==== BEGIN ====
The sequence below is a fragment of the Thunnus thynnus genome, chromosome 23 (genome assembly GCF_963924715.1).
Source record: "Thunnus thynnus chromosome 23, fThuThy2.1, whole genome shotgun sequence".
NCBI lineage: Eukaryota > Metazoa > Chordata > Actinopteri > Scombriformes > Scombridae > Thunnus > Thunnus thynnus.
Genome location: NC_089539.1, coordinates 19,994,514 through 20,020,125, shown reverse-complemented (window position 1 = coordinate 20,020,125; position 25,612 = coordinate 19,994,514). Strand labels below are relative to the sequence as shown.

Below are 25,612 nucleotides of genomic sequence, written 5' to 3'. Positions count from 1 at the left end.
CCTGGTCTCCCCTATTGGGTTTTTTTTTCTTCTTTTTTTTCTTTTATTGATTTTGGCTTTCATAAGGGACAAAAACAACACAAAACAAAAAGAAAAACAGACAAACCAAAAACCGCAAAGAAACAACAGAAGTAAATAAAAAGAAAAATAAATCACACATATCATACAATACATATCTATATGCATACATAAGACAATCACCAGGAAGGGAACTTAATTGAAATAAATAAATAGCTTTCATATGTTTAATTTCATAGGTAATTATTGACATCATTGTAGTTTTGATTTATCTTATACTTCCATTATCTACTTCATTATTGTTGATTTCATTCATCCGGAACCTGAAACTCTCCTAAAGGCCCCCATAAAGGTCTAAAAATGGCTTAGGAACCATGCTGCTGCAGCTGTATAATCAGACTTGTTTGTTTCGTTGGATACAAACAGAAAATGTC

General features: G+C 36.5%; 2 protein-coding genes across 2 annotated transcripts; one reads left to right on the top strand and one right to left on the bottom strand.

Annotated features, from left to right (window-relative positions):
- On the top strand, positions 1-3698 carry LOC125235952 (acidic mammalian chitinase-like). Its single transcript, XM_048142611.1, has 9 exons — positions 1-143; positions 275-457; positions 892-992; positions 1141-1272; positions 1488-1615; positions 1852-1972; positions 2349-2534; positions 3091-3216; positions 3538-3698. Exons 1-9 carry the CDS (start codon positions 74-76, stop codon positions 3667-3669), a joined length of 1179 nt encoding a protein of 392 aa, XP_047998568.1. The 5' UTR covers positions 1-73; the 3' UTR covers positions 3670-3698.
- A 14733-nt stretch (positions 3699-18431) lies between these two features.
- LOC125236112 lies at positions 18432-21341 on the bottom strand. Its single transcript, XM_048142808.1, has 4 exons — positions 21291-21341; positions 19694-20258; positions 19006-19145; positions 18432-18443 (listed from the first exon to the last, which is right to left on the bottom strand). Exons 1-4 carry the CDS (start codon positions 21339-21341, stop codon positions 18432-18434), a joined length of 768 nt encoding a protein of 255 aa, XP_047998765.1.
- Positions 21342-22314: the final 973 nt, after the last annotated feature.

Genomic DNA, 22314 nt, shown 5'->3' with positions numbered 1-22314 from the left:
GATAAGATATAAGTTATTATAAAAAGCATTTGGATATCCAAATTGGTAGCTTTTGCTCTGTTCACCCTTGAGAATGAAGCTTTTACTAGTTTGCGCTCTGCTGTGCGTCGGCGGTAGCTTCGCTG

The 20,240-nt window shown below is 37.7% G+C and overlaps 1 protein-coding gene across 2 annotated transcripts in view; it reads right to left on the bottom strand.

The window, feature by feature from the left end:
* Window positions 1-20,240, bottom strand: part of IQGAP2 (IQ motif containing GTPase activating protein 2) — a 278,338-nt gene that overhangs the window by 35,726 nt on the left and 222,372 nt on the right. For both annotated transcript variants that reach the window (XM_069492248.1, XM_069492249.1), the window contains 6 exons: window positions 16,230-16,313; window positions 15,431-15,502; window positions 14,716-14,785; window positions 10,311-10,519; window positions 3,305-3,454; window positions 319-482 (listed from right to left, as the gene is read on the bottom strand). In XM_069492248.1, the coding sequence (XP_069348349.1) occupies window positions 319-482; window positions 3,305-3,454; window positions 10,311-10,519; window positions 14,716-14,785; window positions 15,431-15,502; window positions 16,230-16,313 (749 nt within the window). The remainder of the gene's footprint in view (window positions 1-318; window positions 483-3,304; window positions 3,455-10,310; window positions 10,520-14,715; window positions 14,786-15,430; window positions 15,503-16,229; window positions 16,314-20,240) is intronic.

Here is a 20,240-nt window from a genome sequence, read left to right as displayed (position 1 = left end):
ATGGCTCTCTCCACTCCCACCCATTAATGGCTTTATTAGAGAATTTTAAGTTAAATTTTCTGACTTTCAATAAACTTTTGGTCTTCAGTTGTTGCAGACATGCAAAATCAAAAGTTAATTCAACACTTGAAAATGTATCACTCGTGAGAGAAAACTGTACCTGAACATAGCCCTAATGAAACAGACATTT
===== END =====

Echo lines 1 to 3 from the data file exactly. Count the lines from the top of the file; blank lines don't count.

The sequence below is a fragment of the Thunnus thynnus genome, chromosome 23 (genome assembly GCF_963924715.1).
Source record: "Thunnus thynnus chromosome 23, fThuThy2.1, whole genome shotgun sequence".
NCBI lineage: Eukaryota > Metazoa > Chordata > Actinopteri > Scombriformes > Scombridae > Thunnus > Thunnus thynnus.